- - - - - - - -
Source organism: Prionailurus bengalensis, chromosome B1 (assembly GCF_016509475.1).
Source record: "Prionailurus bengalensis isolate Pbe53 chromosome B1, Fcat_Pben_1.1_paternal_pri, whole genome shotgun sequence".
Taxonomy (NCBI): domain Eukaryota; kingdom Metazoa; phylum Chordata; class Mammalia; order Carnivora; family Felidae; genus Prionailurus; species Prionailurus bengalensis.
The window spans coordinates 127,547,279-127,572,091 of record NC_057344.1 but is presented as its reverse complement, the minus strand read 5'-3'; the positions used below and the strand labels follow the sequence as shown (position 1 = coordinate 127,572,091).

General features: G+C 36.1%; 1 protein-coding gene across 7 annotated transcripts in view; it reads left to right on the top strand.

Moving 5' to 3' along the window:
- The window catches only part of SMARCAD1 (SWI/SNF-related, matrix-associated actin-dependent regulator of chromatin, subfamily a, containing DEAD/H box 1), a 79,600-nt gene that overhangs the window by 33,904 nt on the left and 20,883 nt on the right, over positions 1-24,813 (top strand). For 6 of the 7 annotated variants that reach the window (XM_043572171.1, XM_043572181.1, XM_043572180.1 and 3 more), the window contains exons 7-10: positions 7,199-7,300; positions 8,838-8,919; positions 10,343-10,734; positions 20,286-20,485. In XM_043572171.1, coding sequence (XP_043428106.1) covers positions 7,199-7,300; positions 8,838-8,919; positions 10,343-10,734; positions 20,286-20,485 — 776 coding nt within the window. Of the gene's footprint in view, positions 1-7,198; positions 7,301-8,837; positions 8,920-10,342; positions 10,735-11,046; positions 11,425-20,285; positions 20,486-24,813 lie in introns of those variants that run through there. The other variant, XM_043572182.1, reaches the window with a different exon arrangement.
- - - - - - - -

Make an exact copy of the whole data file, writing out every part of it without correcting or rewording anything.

Source organism: Prionailurus bengalensis, chromosome B1 (assembly GCF_016509475.1).
Source record: "Prionailurus bengalensis isolate Pbe53 chromosome B1, Fcat_Pben_1.1_paternal_pri, whole genome shotgun sequence".
Taxonomy (NCBI): domain Eukaryota; kingdom Metazoa; phylum Chordata; class Mammalia; order Carnivora; family Felidae; genus Prionailurus; species Prionailurus bengalensis.
The window spans coordinates 127,547,279-127,572,091 of record NC_057344.1 but is presented as its reverse complement, the minus strand read 5'-3'; the positions used below and the strand labels follow the sequence as shown (position 1 = coordinate 127,572,091).

General features: G+C 36.1%; 1 protein-coding gene across 7 annotated transcripts in view; it reads left to right on the top strand.

Moving 5' to 3' along the window:
- The window catches only part of SMARCAD1 (SWI/SNF-related, matrix-associated actin-dependent regulator of chromatin, subfamily a, containing DEAD/H box 1), a 79,600-nt gene that overhangs the window by 33,904 nt on the left and 20,883 nt on the right, over positions 1-24,813 (top strand). For 6 of the 7 annotated variants that reach the window (XM_043572171.1, XM_043572181.1, XM_043572180.1 and 3 more), the window contains exons 7-10: positions 7,199-7,300; positions 8,838-8,919; positions 10,343-10,734; positions 20,286-20,485. In XM_043572171.1, coding sequence (XP_043428106.1) covers positions 7,199-7,300; positions 8,838-8,919; positions 10,343-10,734; positions 20,286-20,485 — 776 coding nt within the window. Of the gene's footprint in view, positions 1-7,198; positions 7,301-8,837; positions 8,920-10,342; positions 10,735-11,046; positions 11,425-20,285; positions 20,486-24,813 lie in introns of those variants that run through there. The other variant, XM_043572182.1, reaches the window with a different exon arrangement.